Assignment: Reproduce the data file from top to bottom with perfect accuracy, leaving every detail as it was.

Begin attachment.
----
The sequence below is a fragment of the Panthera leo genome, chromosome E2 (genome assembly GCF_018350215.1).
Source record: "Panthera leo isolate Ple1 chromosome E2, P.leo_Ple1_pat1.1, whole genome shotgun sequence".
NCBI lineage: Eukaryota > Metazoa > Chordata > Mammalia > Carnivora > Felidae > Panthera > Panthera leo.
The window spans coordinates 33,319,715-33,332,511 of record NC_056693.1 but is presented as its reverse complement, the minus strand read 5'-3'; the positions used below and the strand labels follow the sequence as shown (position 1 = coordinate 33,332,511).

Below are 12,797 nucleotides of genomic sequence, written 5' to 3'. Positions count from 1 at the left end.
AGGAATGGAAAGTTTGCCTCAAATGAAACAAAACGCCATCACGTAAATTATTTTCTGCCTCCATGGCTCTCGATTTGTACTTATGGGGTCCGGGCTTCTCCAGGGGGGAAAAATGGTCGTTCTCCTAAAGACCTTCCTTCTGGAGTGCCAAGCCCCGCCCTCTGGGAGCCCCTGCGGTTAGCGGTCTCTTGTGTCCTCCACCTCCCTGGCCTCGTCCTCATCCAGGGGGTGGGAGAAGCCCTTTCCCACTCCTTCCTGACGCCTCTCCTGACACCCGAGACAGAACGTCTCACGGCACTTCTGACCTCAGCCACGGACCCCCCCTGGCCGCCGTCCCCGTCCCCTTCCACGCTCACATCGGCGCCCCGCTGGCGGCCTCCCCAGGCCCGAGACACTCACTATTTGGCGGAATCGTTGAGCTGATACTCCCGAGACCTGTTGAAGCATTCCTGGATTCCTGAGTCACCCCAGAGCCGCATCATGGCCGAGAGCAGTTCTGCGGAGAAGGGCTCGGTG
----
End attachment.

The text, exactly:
The sequence below is a fragment of the Panthera leo genome, chromosome E2 (genome assembly GCF_018350215.1).
Source record: "Panthera leo isolate Ple1 chromosome E2, P.leo_Ple1_pat1.1, whole genome shotgun sequence".
NCBI lineage: Eukaryota > Metazoa > Chordata > Mammalia > Carnivora > Felidae > Panthera > Panthera leo.
The window spans coordinates 33,319,715-33,332,511 of record NC_056693.1 but is presented as its reverse complement, the minus strand read 5'-3'; the positions used below and the strand labels follow the sequence as shown (position 1 = coordinate 33,332,511).

Below are 12,797 nucleotides of genomic sequence, written 5' to 3'. Positions count from 1 at the left end.
AGGAATGGAAAGTTTGCCTCAAATGAAACAAAACGCCATCACGTAAATTATTTTCTGCCTCCATGGCTCTCGATTTGTACTTATGGGGTCCGGGCTTCTCCAGGGGGGAAAAATGGTCGTTCTCCTAAAGACCTTCCTTCTGGAGTGCCAAGCCCCGCCCTCTGGGAGCCCCTGCGGTTAGCGGTCTCTTGTGTCCTCCACCTCCCTGGCCTCGTCCTCATCCAGGGGGTGGGAGAAGCCCTTTCCCACTCCTTCCTGACGCCTCTCCTGACACCCGAGACAGAACGTCTCACGGCACTTCTGACCTCAGCCACGGACCCCCCCTGGCCGCCGTCCCCGTCCCCTTCCACGCTCACATCGGCGCCCCGCTGGCGGCCTCCCCAGGCCCGAGACACTCACTATTTGGCGGAATCGTTGAGCTGATACTCCCGAGACCTGTTGAAGCATTCCTGGATTCCTGAGTCACCCCAGAGCCGCATCATGGCCGAGAGCAGTTCTGCGGAGAAGGGCTCGGTG